More arrests in 'Operation Gold Card' food stamp fraud investigation

, Written by Lyle Ahrens, Posted: Fri, May 9 2014 at 3:58 PM, Updated: Fri, May 9 2014 at 6:28 PM

Thursday's raids on food stamp fraud in Klamath Falls was sparked by the "Operation Trojan Horse' investigation, and a suspected money-laundering operation.

'Operation Gold Card' targeted over 60 suspects...35 have now been arrested.

"This is not just a local or a state venture."  Stated Klamath County Sheriff Frank Skrah.  "This is darned near a national-type venture."

Police say the owners of the Carniceria Mi Pueblo meat market paid 'Oregon Trail' card holders 50 cents on the dollar.

Detective Eric Shepherd says the resulting profits funded operations of the Taqueria Mi Pueblo taco stand on Oregon Avenue...

"That was essentially the money laundering portion of this."

Detective Shepherd points out that operation gold card has links to the execution-style slaying of two men near Bonanza nearly two years ago...

"This investigation started through 'Trojan Horse', which as you well know, was a cartel connection."

A man being interviewed told police that he wired money through a service similar to Western Union at the meat market to pay cartel debts.

While that doesn't specifically link the market to drug cartels, it did trigger an investigation into Oregon Trail card abuse.

Shepherd notes that the system is easy to abuse...

"There's no real way for even a cashier to check to see if that card belongs to that person.  If they have a card and a PIN number, they can use it."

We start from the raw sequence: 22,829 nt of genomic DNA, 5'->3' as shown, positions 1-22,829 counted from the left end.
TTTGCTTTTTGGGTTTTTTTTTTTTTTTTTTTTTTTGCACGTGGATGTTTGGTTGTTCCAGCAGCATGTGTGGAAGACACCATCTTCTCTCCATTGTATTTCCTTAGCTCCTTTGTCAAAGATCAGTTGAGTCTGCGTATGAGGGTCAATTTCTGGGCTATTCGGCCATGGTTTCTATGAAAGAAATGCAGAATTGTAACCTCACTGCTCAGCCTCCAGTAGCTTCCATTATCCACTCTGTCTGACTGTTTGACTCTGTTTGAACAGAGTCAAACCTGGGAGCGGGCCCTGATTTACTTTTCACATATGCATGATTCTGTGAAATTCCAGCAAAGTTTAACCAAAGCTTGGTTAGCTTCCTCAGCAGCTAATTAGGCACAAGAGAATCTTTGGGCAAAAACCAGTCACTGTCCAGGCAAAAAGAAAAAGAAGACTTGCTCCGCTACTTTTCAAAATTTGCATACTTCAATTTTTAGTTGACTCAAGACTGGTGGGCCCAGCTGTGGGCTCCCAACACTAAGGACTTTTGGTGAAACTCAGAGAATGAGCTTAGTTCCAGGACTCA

Police say Severo Toro-Castellon, Rafael Ortega-Vargas, and Jose Moremo-Hernandez were the ringleaders of the food stamp fraud operation.


Their felony charges include aggravated theft, conspiracy, and computer crime.

The food stamp fraud investigation in Klamath Falls isn't the only crackdown currently underway.

State and federal investigators are working on similar cases in Portland, Salem, and Hillsboro.

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About the Author

Lyle Ahrens

KOTI-TV NBC2 reporter Lyle Ahrens moved from Nebraska to Klamath Falls in the late 1970's.  He instantly fell in love with the mountains, the trees and the rivers, and never once regretted the move.

Lyle's job history is quite colorful.  He’s managed a pizza parlor; he’s been a bartender, and a “kiwifruit grader” at an organic orchard in New Zealand.  A Klamath Falls radio station hired Lyle in the mid 90's as a news writer and commercial producer.  In 2004, Lyle joined the KOTI/KOBI news operation.

Lyle notes with pride that he has a big responsibility presenting the Klamath Basin to a wide and varied audience.  "The on-going water crisis has underscored the fact that the people and the issues in the Klamath Basin are every bit as diverse as the terrain.  Winning and keeping the trust of the viewers, as well as the newsmakers, is something I strive for with each story".

When he's not busy reporting the news, Lyle enjoys astronomy, playing guitar, fixing old radios and listening to anything by Sheryl Crow.

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